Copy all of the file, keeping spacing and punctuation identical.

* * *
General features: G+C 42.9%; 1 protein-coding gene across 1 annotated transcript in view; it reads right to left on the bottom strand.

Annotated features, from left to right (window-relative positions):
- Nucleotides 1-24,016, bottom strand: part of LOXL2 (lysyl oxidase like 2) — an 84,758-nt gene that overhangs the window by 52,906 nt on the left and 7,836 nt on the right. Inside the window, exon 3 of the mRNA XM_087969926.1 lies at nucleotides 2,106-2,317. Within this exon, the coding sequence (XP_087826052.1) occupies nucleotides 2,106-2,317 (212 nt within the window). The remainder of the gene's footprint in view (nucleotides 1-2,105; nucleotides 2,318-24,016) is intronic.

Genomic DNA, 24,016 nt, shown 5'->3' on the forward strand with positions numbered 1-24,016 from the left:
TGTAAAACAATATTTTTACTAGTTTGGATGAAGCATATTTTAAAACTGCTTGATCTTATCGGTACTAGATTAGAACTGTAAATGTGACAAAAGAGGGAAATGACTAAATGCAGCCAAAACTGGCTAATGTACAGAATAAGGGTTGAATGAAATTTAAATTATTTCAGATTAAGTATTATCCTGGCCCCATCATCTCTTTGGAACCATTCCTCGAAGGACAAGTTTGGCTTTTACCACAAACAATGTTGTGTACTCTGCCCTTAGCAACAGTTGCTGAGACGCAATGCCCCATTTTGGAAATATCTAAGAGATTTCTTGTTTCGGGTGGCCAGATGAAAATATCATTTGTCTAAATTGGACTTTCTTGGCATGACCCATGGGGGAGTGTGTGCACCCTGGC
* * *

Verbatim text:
General features: G+C 42.9%; 1 protein-coding gene across 1 annotated transcript in view; it reads right to left on the bottom strand.

Annotated features, from left to right (window-relative positions):
- Nucleotides 1-24,016, bottom strand: part of LOXL2 (lysyl oxidase like 2) — an 84,758-nt gene that overhangs the window by 52,906 nt on the left and 7,836 nt on the right. Inside the window, exon 3 of the mRNA XM_087969926.1 lies at nucleotides 2,106-2,317. Within this exon, the coding sequence (XP_087826052.1) occupies nucleotides 2,106-2,317 (212 nt within the window). The remainder of the gene's footprint in view (nucleotides 1-2,105; nucleotides 2,318-24,016) is intronic.

Genomic DNA, 24,016 nt, shown 5'->3' on the forward strand with positions numbered 1-24,016 from the left:
TGTAAAACAATATTTTTACTAGTTTGGATGAAGCATATTTTAAAACTGCTTGATCTTATCGGTACTAGATTAGAACTGTAAATGTGACAAAAGAGGGAAATGACTAAATGCAGCCAAAACTGGCTAATGTACAGAATAAGGGTTGAATGAAATTTAAATTATTTCAGATTAAGTATTATCCTGGCCCCATCATCTCTTTGGAACCATTCCTCGAAGGACAAGTTTGGCTTTTACCACAAACAATGTTGTGTACTCTGCCCTTAGCAACAGTTGCTGAGACGCAATGCCCCATTTTGGAAATATCTAAGAGATTTCTTGTTTCGGGTGGCCAGATGAAAATATCATTTGTCTAAATTGGACTTTCTTGGCATGACCCATGGGGGAGTGTGTGCACCCTGGC